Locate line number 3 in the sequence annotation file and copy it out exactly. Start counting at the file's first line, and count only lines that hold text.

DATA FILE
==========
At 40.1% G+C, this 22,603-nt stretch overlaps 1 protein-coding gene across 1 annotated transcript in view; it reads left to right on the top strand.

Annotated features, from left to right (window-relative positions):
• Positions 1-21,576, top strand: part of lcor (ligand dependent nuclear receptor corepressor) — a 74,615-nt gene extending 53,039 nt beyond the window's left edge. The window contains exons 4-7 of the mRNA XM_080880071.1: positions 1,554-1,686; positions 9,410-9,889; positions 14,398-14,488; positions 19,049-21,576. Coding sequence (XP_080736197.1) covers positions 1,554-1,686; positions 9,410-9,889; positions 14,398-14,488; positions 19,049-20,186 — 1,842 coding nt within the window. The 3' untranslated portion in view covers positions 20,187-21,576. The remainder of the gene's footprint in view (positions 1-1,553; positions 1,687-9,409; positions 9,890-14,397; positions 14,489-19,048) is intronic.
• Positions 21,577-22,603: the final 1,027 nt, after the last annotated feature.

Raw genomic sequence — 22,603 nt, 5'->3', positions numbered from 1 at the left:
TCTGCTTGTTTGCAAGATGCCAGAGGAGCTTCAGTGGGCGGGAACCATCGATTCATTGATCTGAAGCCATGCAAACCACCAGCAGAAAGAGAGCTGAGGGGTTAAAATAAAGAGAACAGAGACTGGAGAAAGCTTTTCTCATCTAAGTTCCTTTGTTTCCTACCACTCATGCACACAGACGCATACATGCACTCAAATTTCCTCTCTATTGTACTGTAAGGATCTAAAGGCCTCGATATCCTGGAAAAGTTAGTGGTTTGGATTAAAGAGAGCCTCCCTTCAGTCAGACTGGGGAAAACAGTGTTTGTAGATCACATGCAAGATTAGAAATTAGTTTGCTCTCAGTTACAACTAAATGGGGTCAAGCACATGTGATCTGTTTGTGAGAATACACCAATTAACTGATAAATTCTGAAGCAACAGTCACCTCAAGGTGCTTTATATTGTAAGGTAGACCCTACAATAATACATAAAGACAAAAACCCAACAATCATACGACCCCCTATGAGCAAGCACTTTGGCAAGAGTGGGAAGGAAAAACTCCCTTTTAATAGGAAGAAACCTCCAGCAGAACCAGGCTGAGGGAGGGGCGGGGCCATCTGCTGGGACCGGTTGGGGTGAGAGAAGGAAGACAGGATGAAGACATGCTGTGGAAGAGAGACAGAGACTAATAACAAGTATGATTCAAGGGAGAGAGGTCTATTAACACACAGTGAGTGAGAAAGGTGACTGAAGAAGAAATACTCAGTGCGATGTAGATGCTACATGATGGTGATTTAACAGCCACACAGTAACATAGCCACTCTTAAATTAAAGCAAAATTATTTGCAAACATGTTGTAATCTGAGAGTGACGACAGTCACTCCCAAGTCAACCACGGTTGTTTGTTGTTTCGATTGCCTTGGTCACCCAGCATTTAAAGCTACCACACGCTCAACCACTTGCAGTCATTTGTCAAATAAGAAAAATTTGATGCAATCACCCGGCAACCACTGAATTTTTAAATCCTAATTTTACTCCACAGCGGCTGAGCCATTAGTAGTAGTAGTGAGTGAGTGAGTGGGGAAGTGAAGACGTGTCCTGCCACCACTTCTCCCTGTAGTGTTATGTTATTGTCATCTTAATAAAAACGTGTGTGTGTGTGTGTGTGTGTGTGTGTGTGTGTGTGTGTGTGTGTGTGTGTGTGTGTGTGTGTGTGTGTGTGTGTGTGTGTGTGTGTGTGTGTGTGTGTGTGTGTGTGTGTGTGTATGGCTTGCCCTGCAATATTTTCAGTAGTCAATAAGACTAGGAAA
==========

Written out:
• Positions 1-21,576, top strand: part of lcor (ligand dependent nuclear receptor corepressor) — a 74,615-nt gene extending 53,039 nt beyond the window's left edge. The window contains exons 4-7 of the mRNA XM_080880071.1: positions 1,554-1,686; positions 9,410-9,889; positions 14,398-14,488; positions 19,049-21,576. Coding sequence (XP_080736197.1) covers positions 1,554-1,686; positions 9,410-9,889; positions 14,398-14,488; positions 19,049-20,186 — 1,842 coding nt within the window. The 3' untranslated portion in view covers positions 20,187-21,576. The remainder of the gene's footprint in view (positions 1-1,553; positions 1,687-9,409; positions 9,890-14,397; positions 14,489-19,048) is intronic.